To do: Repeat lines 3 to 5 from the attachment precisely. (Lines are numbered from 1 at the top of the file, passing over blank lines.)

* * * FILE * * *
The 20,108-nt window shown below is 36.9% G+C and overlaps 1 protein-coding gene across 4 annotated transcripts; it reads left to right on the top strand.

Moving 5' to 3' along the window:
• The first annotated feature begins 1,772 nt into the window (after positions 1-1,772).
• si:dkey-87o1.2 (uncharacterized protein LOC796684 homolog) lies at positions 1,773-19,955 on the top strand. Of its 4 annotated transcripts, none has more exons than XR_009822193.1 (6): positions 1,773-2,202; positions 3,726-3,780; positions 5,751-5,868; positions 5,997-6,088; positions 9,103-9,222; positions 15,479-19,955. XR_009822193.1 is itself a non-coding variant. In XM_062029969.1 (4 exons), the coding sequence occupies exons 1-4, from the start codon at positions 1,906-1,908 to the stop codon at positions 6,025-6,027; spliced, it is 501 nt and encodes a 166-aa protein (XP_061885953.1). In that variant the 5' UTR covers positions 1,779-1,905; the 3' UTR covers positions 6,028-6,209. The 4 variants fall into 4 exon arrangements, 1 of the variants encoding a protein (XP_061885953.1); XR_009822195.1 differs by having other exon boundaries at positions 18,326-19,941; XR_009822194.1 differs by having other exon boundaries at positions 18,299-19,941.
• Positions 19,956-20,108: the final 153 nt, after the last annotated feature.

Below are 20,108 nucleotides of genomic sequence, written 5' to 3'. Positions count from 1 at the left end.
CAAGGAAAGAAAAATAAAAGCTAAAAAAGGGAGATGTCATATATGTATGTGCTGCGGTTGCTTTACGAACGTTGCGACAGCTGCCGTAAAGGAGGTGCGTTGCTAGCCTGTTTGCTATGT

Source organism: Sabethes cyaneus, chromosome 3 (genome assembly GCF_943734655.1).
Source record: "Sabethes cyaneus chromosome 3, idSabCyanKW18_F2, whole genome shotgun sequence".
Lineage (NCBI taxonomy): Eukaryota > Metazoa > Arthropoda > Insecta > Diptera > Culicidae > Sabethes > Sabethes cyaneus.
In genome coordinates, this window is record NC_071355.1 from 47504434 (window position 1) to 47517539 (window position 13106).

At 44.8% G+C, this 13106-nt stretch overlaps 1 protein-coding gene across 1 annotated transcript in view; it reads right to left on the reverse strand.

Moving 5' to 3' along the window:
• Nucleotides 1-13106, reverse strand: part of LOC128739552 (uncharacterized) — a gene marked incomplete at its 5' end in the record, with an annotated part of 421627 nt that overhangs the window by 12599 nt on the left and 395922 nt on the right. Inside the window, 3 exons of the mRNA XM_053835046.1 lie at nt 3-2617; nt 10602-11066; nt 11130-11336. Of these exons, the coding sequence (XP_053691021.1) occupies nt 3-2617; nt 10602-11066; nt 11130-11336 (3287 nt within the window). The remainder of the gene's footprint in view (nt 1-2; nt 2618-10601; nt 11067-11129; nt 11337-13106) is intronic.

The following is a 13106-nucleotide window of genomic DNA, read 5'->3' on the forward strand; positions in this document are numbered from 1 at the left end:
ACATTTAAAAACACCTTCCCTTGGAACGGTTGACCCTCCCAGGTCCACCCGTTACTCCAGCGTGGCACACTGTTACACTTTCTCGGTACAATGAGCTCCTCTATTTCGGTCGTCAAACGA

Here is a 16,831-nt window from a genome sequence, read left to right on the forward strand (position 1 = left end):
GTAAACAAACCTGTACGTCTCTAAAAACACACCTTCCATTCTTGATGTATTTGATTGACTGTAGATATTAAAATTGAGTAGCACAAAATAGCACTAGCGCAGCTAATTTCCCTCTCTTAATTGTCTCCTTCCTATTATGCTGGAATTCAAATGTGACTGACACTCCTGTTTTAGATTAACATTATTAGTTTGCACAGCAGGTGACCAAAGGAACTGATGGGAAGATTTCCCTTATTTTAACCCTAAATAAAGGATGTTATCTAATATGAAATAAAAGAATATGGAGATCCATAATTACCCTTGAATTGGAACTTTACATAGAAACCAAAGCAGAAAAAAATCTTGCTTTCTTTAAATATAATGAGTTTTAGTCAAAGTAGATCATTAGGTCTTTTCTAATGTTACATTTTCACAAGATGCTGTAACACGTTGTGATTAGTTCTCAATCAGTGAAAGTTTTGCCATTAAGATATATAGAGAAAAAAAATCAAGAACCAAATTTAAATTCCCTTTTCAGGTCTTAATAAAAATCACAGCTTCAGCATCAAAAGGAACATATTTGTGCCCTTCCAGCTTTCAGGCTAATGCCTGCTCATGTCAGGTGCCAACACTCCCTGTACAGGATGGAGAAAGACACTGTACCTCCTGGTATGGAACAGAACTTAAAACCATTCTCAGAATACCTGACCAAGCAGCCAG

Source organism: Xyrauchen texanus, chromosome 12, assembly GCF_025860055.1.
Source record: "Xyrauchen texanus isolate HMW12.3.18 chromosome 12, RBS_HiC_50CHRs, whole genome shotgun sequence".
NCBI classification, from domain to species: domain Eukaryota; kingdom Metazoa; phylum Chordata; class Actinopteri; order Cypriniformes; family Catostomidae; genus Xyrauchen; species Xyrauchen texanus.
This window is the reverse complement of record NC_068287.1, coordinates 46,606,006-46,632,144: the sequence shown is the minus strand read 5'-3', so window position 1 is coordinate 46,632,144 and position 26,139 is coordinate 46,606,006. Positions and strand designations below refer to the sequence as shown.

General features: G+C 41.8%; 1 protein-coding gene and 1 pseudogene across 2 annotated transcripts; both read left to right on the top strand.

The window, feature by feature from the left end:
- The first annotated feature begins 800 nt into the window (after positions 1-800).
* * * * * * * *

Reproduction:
• The first annotated feature begins 1,772 nt into the window (after positions 1-1,772).
• si:dkey-87o1.2 (uncharacterized protein LOC796684 homolog) lies at positions 1,773-19,955 on the top strand. Of its 4 annotated transcripts, none has more exons than XR_009822193.1 (6): positions 1,773-2,202; positions 3,726-3,780; positions 5,751-5,868; positions 5,997-6,088; positions 9,103-9,222; positions 15,479-19,955. XR_009822193.1 is itself a non-coding variant. In XM_062029969.1 (4 exons), the coding sequence occupies exons 1-4, from the start codon at positions 1,906-1,908 to the stop codon at positions 6,025-6,027; spliced, it is 501 nt and encodes a 166-aa protein (XP_061885953.1). In that variant the 5' UTR covers positions 1,779-1,905; the 3' UTR covers positions 6,028-6,209. The 4 variants fall into 4 exon arrangements, 1 of the variants encoding a protein (XP_061885953.1); XR_009822195.1 differs by having other exon boundaries at positions 18,326-19,941; XR_009822194.1 differs by having other exon boundaries at positions 18,299-19,941.
• Positions 19,956-20,108: the final 153 nt, after the last annotated feature.